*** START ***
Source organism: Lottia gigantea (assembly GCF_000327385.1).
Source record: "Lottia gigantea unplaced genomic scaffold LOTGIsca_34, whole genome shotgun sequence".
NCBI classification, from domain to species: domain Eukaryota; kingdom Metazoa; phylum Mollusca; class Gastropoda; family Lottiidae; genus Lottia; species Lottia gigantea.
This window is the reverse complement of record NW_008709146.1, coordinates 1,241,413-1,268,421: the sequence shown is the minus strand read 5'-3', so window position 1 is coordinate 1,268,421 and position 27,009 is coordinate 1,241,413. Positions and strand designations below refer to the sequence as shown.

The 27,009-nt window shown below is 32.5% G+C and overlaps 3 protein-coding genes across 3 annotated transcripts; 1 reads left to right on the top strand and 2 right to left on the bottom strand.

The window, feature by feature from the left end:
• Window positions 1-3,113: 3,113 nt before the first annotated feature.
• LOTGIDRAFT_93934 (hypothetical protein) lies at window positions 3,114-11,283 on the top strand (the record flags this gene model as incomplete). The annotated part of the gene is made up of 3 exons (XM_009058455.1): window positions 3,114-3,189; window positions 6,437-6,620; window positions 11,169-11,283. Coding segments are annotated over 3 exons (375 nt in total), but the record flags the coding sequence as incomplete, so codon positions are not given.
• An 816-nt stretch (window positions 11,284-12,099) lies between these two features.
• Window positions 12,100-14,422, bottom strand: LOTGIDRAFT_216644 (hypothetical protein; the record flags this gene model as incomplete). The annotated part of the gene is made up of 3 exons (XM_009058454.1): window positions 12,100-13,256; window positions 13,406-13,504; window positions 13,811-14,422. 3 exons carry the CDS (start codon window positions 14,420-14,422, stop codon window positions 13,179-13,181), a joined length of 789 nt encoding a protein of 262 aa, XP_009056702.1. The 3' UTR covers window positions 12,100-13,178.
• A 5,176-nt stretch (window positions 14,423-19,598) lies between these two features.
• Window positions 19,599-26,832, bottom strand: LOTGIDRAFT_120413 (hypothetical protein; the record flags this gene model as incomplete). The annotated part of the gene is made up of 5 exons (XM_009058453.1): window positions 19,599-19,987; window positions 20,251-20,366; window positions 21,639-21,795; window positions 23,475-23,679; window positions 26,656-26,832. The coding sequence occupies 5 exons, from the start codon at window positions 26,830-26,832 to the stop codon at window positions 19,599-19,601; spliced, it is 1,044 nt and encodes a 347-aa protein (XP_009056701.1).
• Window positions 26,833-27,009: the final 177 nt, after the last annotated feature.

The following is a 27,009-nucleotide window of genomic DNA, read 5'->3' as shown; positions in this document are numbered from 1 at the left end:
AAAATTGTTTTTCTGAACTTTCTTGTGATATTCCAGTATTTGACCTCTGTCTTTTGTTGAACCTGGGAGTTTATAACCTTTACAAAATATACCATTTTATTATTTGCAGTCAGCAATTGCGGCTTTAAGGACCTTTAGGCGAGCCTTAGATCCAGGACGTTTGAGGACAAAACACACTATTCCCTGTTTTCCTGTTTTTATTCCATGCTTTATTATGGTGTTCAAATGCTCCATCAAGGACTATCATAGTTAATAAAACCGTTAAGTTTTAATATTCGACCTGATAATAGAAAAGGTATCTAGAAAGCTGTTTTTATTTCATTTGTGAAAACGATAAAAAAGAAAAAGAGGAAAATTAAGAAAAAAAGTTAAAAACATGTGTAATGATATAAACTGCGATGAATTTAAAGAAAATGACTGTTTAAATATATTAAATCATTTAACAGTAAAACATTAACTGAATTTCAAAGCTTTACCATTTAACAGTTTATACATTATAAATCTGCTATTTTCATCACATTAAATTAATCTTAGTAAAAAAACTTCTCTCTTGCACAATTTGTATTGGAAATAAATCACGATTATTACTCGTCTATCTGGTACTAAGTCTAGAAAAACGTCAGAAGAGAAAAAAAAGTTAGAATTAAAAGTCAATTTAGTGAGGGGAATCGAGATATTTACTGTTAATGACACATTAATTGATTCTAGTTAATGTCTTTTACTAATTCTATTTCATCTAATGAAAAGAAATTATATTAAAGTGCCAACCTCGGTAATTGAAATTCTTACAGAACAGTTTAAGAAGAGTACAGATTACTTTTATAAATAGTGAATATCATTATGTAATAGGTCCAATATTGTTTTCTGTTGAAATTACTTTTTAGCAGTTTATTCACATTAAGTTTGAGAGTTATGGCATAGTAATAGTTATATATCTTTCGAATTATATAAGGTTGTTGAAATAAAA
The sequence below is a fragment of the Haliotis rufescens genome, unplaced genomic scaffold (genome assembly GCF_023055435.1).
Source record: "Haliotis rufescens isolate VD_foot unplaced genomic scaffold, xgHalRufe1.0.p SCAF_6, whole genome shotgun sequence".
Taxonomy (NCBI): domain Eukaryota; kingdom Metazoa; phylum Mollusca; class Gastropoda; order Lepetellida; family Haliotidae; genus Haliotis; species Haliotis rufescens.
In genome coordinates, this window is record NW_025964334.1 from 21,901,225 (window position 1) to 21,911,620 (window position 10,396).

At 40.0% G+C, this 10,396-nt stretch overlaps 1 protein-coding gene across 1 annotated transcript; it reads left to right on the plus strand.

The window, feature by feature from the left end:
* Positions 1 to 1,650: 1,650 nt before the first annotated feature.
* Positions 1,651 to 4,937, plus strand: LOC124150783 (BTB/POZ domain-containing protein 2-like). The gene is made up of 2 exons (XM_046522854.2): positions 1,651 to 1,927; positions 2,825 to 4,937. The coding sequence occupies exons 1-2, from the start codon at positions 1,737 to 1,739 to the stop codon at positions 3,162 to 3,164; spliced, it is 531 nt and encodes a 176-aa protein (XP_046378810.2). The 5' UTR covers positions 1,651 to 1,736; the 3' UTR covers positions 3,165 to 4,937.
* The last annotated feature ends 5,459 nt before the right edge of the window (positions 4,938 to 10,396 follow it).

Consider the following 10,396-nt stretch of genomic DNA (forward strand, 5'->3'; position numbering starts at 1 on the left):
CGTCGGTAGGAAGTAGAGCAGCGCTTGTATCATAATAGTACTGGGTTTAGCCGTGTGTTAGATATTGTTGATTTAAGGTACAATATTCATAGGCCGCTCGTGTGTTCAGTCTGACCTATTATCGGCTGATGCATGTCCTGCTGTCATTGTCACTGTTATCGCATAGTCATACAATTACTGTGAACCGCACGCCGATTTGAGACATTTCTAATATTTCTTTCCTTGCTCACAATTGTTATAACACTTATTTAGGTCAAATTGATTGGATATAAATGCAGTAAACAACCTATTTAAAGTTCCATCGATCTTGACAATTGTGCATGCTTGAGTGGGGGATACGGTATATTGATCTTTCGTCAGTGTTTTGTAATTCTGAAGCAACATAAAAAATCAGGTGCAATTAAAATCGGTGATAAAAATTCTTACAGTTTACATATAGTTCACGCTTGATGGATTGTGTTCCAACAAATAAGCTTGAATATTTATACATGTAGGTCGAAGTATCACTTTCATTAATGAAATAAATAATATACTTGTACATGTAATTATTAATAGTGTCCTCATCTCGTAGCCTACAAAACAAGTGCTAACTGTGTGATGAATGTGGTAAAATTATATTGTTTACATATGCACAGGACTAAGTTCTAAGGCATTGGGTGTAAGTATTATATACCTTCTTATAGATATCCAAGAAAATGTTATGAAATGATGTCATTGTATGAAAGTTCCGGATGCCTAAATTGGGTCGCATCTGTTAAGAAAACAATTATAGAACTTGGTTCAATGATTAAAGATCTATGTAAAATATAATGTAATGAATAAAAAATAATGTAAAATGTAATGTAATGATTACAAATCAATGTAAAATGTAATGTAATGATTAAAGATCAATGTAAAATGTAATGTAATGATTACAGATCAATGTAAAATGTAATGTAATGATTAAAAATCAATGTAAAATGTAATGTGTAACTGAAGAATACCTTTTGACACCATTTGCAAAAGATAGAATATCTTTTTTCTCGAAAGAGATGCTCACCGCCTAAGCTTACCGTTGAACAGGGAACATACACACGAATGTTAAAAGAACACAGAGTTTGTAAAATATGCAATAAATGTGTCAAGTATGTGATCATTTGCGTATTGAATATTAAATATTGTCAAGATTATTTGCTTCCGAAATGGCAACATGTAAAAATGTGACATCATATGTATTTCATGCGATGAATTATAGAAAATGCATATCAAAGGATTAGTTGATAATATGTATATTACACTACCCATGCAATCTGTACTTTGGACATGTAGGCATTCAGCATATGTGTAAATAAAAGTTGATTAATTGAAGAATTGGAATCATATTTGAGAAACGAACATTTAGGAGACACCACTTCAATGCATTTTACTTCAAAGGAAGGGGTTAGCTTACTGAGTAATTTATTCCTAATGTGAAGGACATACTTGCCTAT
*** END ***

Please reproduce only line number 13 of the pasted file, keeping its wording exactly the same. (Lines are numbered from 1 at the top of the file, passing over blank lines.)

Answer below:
• Window positions 26,833-27,009: the final 177 nt, after the last annotated feature.